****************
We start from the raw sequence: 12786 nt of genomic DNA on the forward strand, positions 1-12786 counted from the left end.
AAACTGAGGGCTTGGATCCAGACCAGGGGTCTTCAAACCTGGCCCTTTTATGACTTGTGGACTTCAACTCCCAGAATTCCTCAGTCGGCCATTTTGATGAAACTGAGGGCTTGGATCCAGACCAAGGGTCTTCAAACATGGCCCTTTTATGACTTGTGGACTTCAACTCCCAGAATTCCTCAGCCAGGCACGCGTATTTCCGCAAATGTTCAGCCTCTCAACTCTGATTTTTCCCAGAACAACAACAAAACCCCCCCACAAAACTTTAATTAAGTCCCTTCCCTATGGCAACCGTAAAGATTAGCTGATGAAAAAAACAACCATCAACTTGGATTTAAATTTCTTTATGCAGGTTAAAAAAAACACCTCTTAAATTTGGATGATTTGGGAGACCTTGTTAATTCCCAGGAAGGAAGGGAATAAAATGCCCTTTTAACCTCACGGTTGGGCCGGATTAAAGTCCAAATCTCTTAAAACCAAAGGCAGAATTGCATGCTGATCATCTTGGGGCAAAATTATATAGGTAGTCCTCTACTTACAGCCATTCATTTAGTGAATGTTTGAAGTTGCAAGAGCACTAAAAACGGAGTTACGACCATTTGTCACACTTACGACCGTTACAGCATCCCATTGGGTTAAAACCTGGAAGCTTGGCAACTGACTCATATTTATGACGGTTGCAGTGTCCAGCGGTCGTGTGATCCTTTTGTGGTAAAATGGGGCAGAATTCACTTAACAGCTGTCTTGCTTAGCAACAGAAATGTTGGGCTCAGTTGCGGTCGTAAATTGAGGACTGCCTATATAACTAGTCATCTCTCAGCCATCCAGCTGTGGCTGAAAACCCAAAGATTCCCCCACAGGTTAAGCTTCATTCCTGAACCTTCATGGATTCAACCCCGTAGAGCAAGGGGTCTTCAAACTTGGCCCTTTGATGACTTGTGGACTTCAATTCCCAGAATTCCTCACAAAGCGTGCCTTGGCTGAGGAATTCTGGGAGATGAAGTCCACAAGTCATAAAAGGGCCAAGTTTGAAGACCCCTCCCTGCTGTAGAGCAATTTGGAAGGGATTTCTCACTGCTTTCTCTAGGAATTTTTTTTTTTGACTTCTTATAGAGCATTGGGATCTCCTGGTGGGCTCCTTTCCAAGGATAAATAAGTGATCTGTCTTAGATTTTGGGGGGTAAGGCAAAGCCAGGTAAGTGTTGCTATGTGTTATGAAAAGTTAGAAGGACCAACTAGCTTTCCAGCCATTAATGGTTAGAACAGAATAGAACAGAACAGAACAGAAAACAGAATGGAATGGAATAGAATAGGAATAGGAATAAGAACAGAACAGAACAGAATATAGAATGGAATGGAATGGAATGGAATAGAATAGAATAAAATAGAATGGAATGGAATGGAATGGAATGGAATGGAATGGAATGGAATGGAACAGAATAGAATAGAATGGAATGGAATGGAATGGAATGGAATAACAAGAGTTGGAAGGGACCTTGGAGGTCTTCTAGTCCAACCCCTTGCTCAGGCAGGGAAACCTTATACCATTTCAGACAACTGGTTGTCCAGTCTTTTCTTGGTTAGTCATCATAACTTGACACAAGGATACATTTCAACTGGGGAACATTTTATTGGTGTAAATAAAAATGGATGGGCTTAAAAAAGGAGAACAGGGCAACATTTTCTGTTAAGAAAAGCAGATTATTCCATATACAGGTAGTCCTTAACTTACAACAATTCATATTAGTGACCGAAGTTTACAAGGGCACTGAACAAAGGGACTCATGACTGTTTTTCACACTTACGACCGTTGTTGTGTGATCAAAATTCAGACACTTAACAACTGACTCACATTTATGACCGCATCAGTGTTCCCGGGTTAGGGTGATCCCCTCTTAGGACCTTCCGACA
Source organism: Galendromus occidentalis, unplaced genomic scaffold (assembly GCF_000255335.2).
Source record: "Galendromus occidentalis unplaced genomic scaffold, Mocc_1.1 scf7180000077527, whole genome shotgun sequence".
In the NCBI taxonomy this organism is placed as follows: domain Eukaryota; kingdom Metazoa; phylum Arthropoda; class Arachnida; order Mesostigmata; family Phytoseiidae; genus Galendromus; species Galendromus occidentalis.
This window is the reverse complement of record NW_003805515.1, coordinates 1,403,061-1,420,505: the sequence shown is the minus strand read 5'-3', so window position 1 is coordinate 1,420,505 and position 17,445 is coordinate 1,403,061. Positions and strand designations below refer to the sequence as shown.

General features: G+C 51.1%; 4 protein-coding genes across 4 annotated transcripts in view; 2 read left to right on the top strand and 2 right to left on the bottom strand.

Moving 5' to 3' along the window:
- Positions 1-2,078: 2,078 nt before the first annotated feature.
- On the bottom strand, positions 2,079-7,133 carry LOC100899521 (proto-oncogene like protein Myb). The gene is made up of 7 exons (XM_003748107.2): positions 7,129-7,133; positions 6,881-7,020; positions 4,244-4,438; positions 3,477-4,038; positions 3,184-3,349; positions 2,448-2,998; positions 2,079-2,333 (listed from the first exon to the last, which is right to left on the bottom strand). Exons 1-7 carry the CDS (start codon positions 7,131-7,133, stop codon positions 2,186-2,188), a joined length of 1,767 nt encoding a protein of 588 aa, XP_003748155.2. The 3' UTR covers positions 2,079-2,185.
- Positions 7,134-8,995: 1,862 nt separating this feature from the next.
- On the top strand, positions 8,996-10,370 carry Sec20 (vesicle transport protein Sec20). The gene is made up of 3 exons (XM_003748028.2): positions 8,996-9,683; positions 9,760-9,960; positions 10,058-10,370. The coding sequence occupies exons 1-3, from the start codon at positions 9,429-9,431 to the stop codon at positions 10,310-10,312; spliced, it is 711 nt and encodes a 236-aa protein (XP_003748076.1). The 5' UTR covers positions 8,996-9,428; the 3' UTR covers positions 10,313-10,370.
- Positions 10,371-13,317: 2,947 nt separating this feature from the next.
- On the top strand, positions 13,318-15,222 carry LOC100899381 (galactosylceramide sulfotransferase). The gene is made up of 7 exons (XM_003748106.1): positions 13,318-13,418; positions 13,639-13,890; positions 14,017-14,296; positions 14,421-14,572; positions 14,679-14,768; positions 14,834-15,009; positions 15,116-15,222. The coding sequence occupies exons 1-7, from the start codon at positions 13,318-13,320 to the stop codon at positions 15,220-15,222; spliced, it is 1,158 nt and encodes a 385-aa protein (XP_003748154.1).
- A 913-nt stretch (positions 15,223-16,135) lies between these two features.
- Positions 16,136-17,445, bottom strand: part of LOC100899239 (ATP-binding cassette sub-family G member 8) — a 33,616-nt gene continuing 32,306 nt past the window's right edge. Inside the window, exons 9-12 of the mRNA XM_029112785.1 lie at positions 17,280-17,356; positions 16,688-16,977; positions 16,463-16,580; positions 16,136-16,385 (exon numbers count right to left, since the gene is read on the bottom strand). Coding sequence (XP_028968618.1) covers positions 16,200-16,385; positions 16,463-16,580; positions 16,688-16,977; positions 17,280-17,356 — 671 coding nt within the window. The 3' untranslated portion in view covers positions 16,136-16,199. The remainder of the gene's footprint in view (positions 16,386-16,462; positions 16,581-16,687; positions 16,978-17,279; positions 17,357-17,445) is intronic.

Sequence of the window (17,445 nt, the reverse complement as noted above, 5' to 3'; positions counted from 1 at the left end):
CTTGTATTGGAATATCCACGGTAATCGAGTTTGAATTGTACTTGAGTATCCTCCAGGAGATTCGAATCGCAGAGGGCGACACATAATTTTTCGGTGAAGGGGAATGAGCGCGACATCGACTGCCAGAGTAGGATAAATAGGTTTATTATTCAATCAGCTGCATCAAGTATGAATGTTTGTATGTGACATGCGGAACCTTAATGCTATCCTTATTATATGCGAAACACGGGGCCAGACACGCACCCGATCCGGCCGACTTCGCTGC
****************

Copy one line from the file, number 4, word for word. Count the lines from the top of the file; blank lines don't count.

Source record: "Galendromus occidentalis unplaced genomic scaffold, Mocc_1.1 scf7180000077527, whole genome shotgun sequence".